Photobucket works to find space in the photo arena


It’s not easy being a photo-sharing site in the age of Facebook. “Facebook has pretty much won the war for mobile photo sharing,” Om Malik recently wrote for GigaOM. The mammoth social networking site gets more than 300 million photos uploaded every day, and has re-defined how we share photos online, becoming the first stop for everything from prom photos to baby pics.

So what’s the future for traditional photo-sharing companies like Photobucket, which came of age in the MySpace era but has struggled to find modern footing?

The company is working to re-invent itself as a photo service for the Facebook and Instagram era with two new products announced Thursday, including a file backup system and a slideshow product. Whether users ultimately adopt either of these services remain to be seen, but the developments show how photo companies are forced to re-position themselves around the space Facebook has claimed.

For one, Photobucket hopes to convince users to backup their photo libraries to a Photobucket account by syncing desktops, mobile phones and cameras when the devices are connected. This is a crowded arena, with lots of options for photo and file backups. There’s DropboxGoogle(s goog) DriveMicrosoft(s msft)’s SkyDriveAmazon, and There’s Flickr and Picasa, which allow for basic photo uploading, as well a variety of backup-specific programs like CrashPlan that will save copies of all your files, including photos.

So how does Photobucket hope to stand out of the crowd? CEO Tom Munro explained that the company, which was founded in 2003 and weathered both a News Corp. acquisition and spin-off, has plenty of users who still know and trust the Photobucket name. The site has more than 10 billion total photos uploaded, with an average of 4 million uploaded per day, which comes in ahead of Flickr’s approximately 6 billion.

Munro said they hope to succeed by creating a photo-specific backup site that appeals to the average consumer and allows for social sharing of the photos once they’re uploaded. It seems plausible that a clean interface and simple options could win over users, who can upload up to 2 GB for free, or pay $29.99 a year for 20 GB of space.

“We are still the largest dedicated photo and video sharing site, and with that comes a responsibility to our users to not only keep pace with the market but to lead it with this kind of forward thinking innovation,” Munro said in a press release.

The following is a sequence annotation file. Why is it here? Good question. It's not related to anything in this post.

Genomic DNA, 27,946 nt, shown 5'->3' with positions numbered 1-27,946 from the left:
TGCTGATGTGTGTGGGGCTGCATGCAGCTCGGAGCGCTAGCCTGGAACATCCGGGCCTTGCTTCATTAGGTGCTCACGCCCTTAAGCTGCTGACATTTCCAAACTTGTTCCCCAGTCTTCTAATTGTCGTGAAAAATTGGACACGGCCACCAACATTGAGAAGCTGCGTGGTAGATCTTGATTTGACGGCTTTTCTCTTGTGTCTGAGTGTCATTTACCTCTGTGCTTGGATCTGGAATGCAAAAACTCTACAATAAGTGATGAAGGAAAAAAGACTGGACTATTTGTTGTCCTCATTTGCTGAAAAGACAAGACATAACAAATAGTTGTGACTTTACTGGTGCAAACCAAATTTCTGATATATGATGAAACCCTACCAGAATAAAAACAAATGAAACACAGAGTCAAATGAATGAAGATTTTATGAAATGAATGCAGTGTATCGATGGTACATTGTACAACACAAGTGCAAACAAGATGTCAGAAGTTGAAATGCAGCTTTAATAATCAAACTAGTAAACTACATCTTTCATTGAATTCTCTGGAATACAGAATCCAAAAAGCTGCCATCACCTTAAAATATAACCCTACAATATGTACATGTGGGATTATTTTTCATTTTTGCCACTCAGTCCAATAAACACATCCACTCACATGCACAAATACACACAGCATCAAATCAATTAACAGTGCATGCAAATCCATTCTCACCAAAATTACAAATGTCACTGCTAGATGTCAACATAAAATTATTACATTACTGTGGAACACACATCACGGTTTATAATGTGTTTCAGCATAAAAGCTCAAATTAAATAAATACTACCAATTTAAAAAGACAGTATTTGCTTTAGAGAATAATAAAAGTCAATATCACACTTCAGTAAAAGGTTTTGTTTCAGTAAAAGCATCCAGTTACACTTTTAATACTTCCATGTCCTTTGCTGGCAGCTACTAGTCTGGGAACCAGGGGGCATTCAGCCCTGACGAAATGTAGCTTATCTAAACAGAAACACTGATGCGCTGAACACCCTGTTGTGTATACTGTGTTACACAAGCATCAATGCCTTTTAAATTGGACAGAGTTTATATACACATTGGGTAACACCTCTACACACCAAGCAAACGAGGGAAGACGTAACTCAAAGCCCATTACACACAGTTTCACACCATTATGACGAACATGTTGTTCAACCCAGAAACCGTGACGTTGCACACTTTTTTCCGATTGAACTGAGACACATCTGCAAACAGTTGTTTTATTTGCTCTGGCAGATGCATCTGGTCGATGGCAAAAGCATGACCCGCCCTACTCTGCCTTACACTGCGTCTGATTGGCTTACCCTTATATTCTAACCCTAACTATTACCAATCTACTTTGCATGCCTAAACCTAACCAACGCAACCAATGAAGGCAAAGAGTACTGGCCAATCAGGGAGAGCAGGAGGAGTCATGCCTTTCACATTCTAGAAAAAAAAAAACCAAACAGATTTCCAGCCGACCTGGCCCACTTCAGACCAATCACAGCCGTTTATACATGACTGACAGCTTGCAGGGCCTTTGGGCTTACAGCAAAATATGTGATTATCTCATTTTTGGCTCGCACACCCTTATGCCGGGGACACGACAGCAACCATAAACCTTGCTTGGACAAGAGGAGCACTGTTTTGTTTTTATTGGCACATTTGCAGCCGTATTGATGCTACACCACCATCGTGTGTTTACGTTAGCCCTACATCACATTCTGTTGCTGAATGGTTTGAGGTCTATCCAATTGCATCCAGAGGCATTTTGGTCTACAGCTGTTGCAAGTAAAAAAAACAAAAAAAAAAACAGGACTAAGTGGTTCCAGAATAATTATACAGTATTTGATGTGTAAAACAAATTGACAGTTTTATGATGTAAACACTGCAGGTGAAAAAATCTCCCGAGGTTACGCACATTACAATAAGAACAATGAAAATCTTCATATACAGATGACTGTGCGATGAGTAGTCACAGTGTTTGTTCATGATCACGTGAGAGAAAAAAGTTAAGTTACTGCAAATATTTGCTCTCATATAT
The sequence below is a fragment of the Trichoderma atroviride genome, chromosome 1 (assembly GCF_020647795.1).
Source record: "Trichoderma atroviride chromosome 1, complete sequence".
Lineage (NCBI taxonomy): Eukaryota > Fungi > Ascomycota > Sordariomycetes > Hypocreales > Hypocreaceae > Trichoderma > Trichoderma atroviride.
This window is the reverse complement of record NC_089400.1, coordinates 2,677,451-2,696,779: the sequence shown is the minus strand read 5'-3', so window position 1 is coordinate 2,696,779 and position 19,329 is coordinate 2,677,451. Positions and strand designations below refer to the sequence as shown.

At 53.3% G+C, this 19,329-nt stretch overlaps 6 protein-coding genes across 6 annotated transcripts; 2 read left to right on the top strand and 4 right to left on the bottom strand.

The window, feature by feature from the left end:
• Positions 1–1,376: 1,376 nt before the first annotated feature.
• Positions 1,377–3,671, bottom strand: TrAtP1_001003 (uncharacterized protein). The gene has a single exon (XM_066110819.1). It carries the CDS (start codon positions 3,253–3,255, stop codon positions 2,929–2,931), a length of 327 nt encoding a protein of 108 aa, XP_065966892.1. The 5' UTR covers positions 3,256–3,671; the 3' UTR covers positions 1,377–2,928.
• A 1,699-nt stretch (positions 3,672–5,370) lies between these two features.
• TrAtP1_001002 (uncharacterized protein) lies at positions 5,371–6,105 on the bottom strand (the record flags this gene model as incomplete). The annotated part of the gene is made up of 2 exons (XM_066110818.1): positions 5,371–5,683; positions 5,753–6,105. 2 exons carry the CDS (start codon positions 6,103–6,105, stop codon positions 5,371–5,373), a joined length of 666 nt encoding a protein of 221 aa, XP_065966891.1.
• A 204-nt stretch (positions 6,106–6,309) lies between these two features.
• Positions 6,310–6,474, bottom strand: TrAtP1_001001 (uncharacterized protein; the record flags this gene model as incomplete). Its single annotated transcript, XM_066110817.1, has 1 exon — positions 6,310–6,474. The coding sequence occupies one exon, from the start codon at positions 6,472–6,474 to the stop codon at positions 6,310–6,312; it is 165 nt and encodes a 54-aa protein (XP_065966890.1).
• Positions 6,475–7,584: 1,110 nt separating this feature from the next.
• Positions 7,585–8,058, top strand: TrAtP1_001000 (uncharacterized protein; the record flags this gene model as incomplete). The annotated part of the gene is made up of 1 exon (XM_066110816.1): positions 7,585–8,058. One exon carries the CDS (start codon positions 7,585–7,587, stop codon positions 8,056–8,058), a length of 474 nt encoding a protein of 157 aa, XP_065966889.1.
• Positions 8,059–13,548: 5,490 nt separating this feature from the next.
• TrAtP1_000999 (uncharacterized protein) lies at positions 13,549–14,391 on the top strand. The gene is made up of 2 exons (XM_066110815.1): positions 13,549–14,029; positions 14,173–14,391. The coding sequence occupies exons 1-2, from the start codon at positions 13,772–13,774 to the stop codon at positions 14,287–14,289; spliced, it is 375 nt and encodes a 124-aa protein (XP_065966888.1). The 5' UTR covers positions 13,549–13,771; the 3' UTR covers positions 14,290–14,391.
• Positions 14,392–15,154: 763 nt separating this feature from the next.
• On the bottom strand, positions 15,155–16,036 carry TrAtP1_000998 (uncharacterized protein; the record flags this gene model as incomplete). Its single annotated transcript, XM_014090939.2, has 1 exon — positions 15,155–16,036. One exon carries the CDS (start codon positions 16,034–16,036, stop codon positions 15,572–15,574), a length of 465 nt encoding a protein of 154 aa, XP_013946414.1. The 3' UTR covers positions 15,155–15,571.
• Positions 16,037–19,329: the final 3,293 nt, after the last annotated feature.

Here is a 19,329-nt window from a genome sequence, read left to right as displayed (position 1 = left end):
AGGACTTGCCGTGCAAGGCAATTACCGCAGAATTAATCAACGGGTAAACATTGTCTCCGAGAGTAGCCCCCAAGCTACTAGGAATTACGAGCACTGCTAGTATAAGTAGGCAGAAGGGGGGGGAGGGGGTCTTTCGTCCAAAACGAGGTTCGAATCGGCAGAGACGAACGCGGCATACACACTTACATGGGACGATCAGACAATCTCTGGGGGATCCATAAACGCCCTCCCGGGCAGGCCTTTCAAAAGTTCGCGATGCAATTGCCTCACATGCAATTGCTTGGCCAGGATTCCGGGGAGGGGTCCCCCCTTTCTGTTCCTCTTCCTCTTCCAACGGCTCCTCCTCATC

The company is also rolling out the Photobucket Stories option, which seems like a less obviously useful service. Munro said the idea is that photos on their own don’t tell a complete story, which seems to contradict the “photo is worth a thousand words” mantra. But Photobucket Stories allow users to create collections of photos or videos, get others to contribute content, caption and arrange that content, and then publish those Stories across the web. Users can embed Stories or share them to other sites, including Facebook.

On the same day, only hours after Photobucket announced the re-positioning, Instagram rolled out significant changes to its incredibly popular app, also making changes to focus on social discovery and creating stories through photos. With 80 million users on Instagram having shared more than 4 billion photos since 2010, it’s hard to imagine how Photobucket can keep pace on its own.

“We’re not trying to build our own social graph,” Munro said of the push to get users posting Photobucket Stories to Facebook. “We think that Facebook clearly has a lot of photos, and it’s where consumers are putting many of their photos, so let’s just work with that. It’s not just about getting them in Photobucket. It’s about sharing, because we know that’s what people want to do now.”

Photobucket’s new web layout and backup features will be available in public beta beginning Thursday, and Stories will roll out in early September. The public beta will roll out to users slowly, but the first 50 GigaOM readers who use this link can get access immediately.


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